Gary and Patti were super generous. We stocked up and hit up a diner, then went back to clean up. It was nice talking to someone that knew about biking and didn't ask dumb questions. I weighed myself. 163, 12 pounds lighter. No arm muscle to spare. It was just nice to be in a house with real people, instead of an empty hotel room. Probably the best night's sleep.
Nice start. Had a nice breakfast in Hartsel. Stopped in Salida for a lunch break.
Left for Marshall's a little late, and was caught in the rain. My new rain jacket kicked butt. Also it was nice to know that there was a Colorado Hilton at the top. I only stopped twice to to bunker down. Soon enough I was in the warm Hilton eating a snack. Then I was joined by the rest, I suited up and bombed downhill, minus the rain into Sargents for the night.
The local's were celebrating a birthday. Even though they were busy they made us soup and fries. Super nice folk. Then they broke out the Karaoke. We joined in for "I'll Fly Away", which is hard to do after biking 98 miles. I was out of breath, but we all enjoyed it. I can't believe I didn't take any photos. We all talked about asking for some cake, but we didn't have the balls.
I called Gary Blakley and Patti Kelly to ask if we could stay with them in Del Norte and they said yes, thankfully.
Long climbs in the morning. I hate the fact that I sweat so much. Lots of mines and what not. Silverthorne was too busy, but it was a nice easy bike path. Breckenridge was a little worse I would say. Like Gatlenburg, minus the Jamboree of Bears. Also no cell service. Had a nice lunch and of course I ate too much before climbing Boreas Pass. Which would have been fine had my stomach hurt so much. I also didn't acclimate well and had to leave, it was my first time at 11,000+. Made it to Como and found Cricket, but she was not feeling well/was asleep in a closed B&B. Paul left her a note. She left the race from there. We stopped a lady who said we could camp in her cousin's yard, but they were not home, so we slept in the Winwood playground. It was practically abandoned, and for some reason I slept in the concrete bathroom and damn near froze on the cold floor.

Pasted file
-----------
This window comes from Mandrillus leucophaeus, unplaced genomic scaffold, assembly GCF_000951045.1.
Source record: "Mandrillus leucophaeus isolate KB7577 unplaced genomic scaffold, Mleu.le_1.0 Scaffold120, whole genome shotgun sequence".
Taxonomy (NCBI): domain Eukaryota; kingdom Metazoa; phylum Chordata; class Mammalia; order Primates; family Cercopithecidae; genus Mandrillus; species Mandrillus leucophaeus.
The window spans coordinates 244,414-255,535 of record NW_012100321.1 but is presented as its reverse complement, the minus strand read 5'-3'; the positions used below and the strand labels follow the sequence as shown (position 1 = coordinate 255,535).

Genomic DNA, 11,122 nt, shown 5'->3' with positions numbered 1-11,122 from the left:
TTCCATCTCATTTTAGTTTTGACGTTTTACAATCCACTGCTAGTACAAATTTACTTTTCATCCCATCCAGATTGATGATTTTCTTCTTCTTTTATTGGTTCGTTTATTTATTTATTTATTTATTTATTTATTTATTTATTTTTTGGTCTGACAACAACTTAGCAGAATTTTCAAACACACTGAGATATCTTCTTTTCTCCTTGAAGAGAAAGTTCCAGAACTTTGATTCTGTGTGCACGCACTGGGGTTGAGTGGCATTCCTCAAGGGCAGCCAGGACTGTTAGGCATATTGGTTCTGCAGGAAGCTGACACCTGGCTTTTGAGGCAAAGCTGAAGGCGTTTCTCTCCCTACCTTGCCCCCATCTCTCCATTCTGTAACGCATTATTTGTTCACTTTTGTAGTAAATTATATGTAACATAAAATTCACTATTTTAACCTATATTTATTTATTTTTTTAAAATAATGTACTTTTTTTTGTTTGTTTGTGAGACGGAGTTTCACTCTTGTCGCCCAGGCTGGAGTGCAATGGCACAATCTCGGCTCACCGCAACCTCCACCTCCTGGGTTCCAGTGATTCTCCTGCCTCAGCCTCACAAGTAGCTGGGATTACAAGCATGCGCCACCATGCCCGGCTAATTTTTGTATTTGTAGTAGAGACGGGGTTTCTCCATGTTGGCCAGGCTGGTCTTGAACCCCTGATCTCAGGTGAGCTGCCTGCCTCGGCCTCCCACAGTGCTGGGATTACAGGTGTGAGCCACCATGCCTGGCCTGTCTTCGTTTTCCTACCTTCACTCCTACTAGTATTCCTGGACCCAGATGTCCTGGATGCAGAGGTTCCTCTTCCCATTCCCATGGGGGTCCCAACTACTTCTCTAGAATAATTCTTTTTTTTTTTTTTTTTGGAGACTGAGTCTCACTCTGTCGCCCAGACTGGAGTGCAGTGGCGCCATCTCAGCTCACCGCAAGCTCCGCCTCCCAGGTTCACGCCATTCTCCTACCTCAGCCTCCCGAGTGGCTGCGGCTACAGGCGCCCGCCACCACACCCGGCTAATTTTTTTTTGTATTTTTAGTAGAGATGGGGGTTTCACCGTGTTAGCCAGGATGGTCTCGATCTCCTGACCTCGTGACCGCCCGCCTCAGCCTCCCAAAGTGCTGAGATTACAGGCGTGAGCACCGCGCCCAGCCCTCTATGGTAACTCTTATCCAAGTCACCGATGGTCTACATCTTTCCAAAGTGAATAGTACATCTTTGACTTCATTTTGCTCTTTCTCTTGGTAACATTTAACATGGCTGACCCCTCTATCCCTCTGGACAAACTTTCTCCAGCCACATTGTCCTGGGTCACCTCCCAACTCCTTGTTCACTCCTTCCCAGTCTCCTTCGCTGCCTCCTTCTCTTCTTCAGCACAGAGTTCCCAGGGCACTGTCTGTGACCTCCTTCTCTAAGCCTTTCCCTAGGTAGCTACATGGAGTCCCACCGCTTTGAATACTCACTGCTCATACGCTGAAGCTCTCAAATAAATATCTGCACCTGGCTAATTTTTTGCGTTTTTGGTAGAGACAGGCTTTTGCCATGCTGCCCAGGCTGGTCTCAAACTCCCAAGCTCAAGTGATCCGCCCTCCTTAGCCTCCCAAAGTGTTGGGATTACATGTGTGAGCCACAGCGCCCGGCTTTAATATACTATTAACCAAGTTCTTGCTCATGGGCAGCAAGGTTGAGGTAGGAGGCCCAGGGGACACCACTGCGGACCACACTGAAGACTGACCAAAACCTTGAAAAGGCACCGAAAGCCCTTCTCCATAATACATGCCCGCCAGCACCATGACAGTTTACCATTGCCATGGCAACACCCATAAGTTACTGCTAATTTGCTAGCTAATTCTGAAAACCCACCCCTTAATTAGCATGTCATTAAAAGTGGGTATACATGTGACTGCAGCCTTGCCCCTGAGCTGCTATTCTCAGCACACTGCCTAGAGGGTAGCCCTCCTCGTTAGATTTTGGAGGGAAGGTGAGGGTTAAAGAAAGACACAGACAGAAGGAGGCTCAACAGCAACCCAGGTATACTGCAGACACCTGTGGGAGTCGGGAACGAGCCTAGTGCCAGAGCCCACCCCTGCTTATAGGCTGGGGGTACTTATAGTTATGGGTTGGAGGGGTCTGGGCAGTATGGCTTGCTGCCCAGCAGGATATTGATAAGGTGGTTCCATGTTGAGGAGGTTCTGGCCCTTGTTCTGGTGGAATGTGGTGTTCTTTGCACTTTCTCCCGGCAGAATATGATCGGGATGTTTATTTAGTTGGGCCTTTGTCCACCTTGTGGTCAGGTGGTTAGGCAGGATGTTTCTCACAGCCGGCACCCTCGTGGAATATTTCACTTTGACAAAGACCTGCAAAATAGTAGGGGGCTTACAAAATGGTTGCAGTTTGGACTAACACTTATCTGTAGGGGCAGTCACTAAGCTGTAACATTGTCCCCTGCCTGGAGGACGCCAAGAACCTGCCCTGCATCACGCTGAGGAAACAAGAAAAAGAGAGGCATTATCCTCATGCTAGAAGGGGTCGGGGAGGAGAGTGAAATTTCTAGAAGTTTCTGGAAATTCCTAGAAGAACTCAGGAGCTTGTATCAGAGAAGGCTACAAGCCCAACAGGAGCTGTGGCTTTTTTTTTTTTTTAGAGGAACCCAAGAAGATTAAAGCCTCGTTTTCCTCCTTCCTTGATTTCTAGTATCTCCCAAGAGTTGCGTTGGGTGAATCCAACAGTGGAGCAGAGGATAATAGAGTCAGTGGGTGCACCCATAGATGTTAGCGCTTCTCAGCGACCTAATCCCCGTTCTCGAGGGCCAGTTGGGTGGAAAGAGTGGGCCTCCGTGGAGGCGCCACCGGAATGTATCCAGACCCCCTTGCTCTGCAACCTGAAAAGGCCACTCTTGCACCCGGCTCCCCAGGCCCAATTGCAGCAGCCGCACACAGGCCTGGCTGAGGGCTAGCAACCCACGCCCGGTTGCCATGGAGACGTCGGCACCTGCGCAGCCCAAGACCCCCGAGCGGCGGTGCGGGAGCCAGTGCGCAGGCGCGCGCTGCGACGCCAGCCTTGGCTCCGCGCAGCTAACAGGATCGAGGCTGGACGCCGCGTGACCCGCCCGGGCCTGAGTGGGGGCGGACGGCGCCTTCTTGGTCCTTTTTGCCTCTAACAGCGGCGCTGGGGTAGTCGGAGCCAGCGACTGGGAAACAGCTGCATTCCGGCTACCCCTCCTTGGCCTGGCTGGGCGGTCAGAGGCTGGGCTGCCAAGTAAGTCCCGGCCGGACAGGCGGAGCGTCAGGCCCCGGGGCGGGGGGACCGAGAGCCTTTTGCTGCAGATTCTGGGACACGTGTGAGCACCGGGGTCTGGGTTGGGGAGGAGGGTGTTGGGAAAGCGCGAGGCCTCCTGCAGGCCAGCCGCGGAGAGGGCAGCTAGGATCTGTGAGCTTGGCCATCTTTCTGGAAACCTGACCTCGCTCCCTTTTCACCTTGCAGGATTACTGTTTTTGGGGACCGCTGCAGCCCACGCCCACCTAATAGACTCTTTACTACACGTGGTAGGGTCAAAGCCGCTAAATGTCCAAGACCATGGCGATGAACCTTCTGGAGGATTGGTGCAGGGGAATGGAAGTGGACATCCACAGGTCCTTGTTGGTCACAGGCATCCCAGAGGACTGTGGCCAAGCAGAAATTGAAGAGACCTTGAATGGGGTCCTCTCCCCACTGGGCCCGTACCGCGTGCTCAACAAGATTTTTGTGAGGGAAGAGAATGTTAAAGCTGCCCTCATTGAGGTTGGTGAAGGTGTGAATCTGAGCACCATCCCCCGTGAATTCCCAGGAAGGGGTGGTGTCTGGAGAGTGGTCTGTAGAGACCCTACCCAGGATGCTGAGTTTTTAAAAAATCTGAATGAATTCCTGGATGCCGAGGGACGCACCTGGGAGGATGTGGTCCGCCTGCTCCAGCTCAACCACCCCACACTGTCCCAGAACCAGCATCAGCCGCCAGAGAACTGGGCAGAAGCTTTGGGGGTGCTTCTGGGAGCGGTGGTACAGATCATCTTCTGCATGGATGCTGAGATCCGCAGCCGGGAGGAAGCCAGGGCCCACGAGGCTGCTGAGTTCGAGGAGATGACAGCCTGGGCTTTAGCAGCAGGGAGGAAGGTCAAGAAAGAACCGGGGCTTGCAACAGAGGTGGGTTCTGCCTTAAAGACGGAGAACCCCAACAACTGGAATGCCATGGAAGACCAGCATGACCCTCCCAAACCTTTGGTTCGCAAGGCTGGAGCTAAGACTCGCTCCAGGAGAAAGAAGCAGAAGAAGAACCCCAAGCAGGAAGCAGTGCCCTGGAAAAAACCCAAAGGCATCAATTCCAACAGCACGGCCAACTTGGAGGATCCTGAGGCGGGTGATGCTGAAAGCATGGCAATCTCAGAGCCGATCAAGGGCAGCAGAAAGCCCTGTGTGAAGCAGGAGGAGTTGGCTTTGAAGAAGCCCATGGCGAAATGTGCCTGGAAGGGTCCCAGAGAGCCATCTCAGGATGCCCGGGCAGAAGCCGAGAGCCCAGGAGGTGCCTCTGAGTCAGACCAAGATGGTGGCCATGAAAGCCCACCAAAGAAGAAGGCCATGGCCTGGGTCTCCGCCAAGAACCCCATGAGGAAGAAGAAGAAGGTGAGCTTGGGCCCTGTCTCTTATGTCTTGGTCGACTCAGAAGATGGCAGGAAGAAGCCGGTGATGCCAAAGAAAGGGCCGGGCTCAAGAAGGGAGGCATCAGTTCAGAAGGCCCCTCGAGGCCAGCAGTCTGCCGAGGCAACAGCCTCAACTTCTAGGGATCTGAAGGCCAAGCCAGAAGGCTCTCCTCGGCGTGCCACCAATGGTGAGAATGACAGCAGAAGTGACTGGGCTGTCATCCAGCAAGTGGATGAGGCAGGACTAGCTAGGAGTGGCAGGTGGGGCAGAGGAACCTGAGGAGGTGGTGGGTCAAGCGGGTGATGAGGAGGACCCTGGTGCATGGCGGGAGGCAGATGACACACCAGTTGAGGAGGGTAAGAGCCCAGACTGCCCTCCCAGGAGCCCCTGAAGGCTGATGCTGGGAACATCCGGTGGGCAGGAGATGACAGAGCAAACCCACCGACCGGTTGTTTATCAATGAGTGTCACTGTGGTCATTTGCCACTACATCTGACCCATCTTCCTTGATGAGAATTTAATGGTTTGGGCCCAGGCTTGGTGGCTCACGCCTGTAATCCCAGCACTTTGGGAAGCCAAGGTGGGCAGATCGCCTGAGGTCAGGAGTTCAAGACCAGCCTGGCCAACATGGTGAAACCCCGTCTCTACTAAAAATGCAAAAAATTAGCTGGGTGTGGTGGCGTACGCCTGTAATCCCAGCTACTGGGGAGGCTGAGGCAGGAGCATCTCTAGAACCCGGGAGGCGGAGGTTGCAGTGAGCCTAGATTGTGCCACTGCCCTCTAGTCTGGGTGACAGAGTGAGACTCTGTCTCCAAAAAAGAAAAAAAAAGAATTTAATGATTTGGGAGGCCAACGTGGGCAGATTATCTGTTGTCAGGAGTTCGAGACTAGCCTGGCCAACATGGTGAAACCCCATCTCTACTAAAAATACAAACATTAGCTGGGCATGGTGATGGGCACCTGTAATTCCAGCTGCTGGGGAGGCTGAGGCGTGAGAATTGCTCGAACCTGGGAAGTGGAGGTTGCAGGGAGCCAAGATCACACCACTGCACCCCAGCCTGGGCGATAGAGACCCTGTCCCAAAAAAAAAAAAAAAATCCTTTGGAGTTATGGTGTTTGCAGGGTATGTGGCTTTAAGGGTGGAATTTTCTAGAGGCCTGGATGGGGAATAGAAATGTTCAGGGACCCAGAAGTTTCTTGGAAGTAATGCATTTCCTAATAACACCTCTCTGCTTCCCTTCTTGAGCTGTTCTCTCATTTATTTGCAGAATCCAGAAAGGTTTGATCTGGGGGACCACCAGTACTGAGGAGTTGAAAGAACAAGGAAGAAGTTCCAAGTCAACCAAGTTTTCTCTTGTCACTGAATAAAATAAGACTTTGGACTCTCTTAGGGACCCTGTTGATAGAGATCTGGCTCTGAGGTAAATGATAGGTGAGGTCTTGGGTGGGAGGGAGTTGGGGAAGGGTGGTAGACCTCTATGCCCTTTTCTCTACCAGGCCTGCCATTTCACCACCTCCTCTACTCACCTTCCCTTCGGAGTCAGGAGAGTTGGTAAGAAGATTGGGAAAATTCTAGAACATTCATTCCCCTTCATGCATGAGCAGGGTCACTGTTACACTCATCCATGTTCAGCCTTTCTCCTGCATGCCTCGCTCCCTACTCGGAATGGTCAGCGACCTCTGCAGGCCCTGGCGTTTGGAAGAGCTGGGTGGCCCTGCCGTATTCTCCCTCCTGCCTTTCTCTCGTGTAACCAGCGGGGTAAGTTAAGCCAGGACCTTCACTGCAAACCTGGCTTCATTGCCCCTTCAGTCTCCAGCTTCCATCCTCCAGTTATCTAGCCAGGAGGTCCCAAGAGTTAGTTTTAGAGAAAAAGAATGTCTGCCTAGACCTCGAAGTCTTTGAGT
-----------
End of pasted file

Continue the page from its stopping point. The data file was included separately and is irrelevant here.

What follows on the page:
Long morning climb. Per was in bad shape. First hot day. Had to stop to avoid it for a spell.
The ride through Aspen Grove was nice.
Then I bombed downhill on our way towards Steamboat Springs. I'm surprised my bike didn't explode. It was super rocky, but super fun. I stopped to wait on everyone else, and we decided to ride on into the night, hoping to catch Cricket. It was a nice ride too. Steamboat was empty at night. We stopped in the Bunny Motel I think, something to do with rabbits. The desk guy said Cricket was staying there. Ordered a nice big pizza and we decided to sleep in the next morning.
Woke up and Jason plaid us a song he wrote, it was very nice, but sad. I pulled out my radio for the first time and had reception! Nice little college station and NPR. It was good to have because I made great time. Fortunatly the rain had filled the only creek we crossed. I drank a liter and filled up while everyone passed me. I caught up for another break.
For such a desolate waste land, it sure was beautiful. I led for the rest of the day(thanks to the music) and came into town with no water left. Met up with Trevor and went to the bike shop where he fixed a broken spoke. Then we found Per and Paul at a diner, got a room and groceries and then sleep.
Yes Bull Balls. Started off in the rain, but we had oatmeal for breakfast, which helped immensely, as did Paul's encouragement. Easy ride besides the rain, nice flat and mostly asphalt. The rain stopped when we ducked into a rest stop(just as the wind picked up).
Atlantic City was nice. Great bar and great food. I had a few servings of beef stroganoff and some grilled cheese. We got word from the server that Cricket had been in not a few hours prior. Paul and Per got a kick out of the Kenny Chesney song "She Think's my Tractor's Sexy" especially the part about the farmers tan part. That gave me a good idea to make a utility bike and paint it John Deere green. Some Italian tourists came in and liked my Tomato Head jersey. They had a gorgeous daughter too, chatted her up a bit....anyway.
My steed Me Favorite picture of me :D
Left there with some rain clouds behind us(joy!). Certainly not worried about the Basin being dry now! Met Jason, and real cowboy. He had been out since May, and was surprisingly not crazy. Nice guy, gave Paul some Whiskey, and his horse. "He's not a St Pauli Girl horse!" He told Per and I to be careful about snakes since we were in bivies. Sure enough it started raining, and it was super windy too. Paul's tent did well with it's sloping lines(Terra Nova Laser Competition). Trevor's did not inspire confidence(Tarptent Contrail), but he was the first asleep. Per and I hovered behind the horse trailer for a bit and then scampered into our bivies. It didn't rain too bad, and blew over quickly.